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April 18, 1955


Appeal, No. 161, Jan. T., 1955, from judgment of Court of Oyer and Terminer of Philadelphia County Nov. T., 1953, No. 1389, in case of Commonwealth of Pennsylvania v. Alfred Cisneros. Judgment affirmed.


Michael von Moschzisker, with him John Rogers Carroll and Thomas D. McBride, for appellant.

Samuel Dash, Acting District Attorney, with him William T. Gennetti, Assistant District Attorney, Victor Wright, Assistant District Attorney, and Richardson Dilworth, District Attorney, for appellee.

Before Stern, C.j., Stearne, Jones, Bell, Chidsey, Musmanno and Arnold, JJ.

Author: Arnold

[ 381 Pa. Page 449]


The defendant was indicted, tried before a jury, and found guilty of murder in the first degree, the penalty being fixed at life imprisonment. At trial he was represented by able counsel who had wide experience in homicide cases, but who did not argue this appeal.

Defendant had gone to his wife's home, some distance from his own residence, and when she called her mother on the telephone, he called into the telephone that by the time the mother got there the daughter would be dead, - which statement he made come true. He quite clearly shot his wife, Dorothy, with a 22 calibre target pistol, causing wounds from which she died. He then turned the same weapon upon himself, inflicting a wound from which he fully recovered. At the hospital to which he was taken he admitted the shooting of his wife.

The pistol was obtained by the defendant two days before the shooting, although he testified he had obtained it on the same day. He wrote two notes to his father and mother, stating he was going to commit suicide because of the unrequited love he had for his wife. He did not testify that he did not shoot her, but testified that he did not intend to kill her or to do

[ 381 Pa. Page 450]

    anything more than scare her. This the jury did not believe.

The defendant testified that he was drunk, and that his wife and said he was half Mexican and half Puerto Rican and refused to have children by him out of fear that they would be black. The jury obviously rejected the contentions of the defendant, who brings this appeal.

We have here the acquiring of the murder weapon two days before the homicide, thus evidencing premeditation; and the statement to the mother of the deceased that the wife would be dead before the mother reached her. The fact that the defendant twice shot his wife is evidence of malice: Commonwealth v. Drum, 58 Pa. 9, 17; Commonwealth v. Chapman, 359 Pa. 164, 167, 168, 58 A.2d 433.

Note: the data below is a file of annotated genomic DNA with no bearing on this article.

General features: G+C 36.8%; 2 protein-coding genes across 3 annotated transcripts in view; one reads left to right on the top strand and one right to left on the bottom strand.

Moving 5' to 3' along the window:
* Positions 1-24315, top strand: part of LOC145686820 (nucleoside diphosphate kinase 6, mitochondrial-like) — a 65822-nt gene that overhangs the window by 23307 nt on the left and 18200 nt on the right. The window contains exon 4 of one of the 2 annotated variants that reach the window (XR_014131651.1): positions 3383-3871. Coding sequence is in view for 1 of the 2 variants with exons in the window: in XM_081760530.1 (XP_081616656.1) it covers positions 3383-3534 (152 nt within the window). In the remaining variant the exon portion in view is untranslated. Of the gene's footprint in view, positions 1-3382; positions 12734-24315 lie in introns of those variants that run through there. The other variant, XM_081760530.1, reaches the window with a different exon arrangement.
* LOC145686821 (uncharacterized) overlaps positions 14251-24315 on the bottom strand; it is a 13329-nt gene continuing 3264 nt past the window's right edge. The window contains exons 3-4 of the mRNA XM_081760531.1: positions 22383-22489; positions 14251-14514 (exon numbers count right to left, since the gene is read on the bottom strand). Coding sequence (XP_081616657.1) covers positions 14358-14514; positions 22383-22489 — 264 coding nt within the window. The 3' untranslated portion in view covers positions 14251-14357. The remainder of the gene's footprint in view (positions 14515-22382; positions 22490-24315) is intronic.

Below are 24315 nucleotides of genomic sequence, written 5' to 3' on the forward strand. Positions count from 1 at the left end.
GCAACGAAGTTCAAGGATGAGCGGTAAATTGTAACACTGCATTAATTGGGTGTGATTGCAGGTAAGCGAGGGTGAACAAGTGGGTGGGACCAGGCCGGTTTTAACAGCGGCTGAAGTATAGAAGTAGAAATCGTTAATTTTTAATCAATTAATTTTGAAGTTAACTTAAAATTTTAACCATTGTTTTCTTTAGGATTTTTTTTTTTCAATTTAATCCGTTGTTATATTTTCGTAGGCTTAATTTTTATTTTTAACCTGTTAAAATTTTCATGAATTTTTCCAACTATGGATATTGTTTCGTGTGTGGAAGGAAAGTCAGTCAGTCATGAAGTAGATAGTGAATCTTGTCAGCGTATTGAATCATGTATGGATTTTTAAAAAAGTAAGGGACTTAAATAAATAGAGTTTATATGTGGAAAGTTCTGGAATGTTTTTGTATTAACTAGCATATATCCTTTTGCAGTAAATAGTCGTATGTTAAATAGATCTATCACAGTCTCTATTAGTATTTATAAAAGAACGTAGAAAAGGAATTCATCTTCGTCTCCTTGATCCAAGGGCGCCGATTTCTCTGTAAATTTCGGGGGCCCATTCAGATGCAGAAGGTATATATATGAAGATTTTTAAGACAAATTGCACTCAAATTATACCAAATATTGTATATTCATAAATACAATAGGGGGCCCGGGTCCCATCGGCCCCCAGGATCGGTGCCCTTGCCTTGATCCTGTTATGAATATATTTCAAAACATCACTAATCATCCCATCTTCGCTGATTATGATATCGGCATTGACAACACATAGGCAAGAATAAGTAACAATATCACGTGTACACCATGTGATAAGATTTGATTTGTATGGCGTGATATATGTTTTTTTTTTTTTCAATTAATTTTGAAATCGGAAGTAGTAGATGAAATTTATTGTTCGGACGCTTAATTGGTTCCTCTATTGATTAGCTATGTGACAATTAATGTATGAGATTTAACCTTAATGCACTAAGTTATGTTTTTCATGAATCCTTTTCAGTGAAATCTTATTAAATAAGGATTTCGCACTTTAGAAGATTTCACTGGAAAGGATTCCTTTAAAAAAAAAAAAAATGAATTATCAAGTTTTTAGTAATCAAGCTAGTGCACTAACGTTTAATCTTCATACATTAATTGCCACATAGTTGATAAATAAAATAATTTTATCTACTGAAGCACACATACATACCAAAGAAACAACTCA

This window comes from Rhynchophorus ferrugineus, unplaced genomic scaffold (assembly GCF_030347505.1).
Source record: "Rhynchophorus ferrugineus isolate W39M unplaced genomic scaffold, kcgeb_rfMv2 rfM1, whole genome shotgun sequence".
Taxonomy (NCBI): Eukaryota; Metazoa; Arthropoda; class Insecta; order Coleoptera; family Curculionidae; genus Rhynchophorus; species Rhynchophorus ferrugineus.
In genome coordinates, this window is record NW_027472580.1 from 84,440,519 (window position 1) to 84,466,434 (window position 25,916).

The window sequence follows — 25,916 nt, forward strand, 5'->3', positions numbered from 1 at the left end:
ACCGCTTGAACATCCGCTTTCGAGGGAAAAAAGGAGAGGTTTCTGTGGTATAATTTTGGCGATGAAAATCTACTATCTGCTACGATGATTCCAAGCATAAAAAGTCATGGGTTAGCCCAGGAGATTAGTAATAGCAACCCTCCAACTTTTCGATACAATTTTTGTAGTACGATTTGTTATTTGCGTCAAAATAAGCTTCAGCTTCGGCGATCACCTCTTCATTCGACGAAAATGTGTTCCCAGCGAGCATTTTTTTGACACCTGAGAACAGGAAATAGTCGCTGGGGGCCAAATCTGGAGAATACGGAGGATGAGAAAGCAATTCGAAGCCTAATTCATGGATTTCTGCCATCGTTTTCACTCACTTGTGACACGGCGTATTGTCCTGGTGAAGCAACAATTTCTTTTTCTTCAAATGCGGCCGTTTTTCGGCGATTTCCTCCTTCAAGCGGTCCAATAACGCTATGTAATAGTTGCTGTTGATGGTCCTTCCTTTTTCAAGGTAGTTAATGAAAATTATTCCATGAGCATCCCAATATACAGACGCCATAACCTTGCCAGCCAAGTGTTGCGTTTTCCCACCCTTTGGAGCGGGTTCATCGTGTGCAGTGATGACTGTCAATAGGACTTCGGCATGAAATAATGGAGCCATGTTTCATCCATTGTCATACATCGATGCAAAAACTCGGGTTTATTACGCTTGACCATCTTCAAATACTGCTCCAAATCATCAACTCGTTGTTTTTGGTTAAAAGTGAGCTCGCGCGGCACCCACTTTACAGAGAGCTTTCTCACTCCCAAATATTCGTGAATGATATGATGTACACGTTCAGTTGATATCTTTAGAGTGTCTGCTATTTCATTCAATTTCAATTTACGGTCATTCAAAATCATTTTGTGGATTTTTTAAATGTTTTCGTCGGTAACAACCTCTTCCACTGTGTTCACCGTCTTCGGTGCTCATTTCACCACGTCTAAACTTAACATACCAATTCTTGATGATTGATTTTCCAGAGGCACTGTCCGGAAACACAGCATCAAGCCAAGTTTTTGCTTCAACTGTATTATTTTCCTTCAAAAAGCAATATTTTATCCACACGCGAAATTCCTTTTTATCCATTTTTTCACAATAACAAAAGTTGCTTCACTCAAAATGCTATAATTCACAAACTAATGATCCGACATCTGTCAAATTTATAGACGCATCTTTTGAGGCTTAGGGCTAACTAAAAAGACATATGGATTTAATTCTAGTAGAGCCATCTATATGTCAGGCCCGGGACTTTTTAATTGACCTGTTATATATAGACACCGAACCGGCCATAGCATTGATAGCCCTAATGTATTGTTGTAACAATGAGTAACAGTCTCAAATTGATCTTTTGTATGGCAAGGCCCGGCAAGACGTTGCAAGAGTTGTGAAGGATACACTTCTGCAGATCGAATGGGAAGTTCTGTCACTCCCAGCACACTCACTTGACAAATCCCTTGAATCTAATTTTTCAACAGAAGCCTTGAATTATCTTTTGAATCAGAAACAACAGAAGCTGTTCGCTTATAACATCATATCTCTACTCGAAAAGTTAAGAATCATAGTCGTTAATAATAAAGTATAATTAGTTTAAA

The appellant further contends that the assistant erred in its comment on the guilt of the defendant. The court had a right to so comment so long as the jury was told that the court's opinion was not binding upon it, and the court left that determination to the jury. This the court did. See Commonwealth v. Bibalo, 375 Pa. 257, 100 A.2d 45; Commonwealth v. Lance, 381 Pa. 293, 113 A.2d 290.

The appellant's first contention is that the court district attorney in his closing address to the jury said: "He [the defendant] lied about where he got the gun," and contends that the trial court erred in overruling his motion for the withdrawal of a juror. The defendant's objection was not timely as it was made at the conclusion of the assistant district attorney's address; but even if it was timely the action of the trial judge was the subject of his sound discretion. See Commonwealth v. Wilcox, 112 Pa. Superior Ct. 240, 316 Pa. 129, 173 A. 653, and Commonwealth v. Kerr, 171 Pa. Superior Ct.

[ 381 Pa. Page 451131]

, 89 A.2d 889. In Commonwealth v. Meyers, 290 Pa. 573, 581, 139 A. 374, this Court stated: "Where, under all the circumstances of the case, the verdict rendered is a just one, the language of the prosecuting officer which will justify a reversal must be such that its unavoidable effect would be to prejudice the jury ..." In the following cases the district attorney used such phrases as "a typical gunman's defense": Commonwealth v. Del Vaccio, 299 Pa. 547, 554, 149 A. 696; "defense was cooked up": Commonwealth v. Massarelli, 304 Pa. 335, 338, 156 A. 101; "the prisoner didn't have the heart of a man or the soul of a man": Commonwealth v. Smith, 270 Pa. 583, 588, 113 A. 844; "I will ask you to say that they [the eyewitnesses who had fled the jurisdiction] are staying away from this jurisdiction for the purpose of helping this criminal": Commonwealth v. Touri, 295 Pa. 50, 57, 144 A. 761; "the defendant might be called a skunk": Commonwealth v. Davison, 99 Pa. Superior Ct. 412, 414. None of these was held to be prejudicial error. We find no merit in this contention.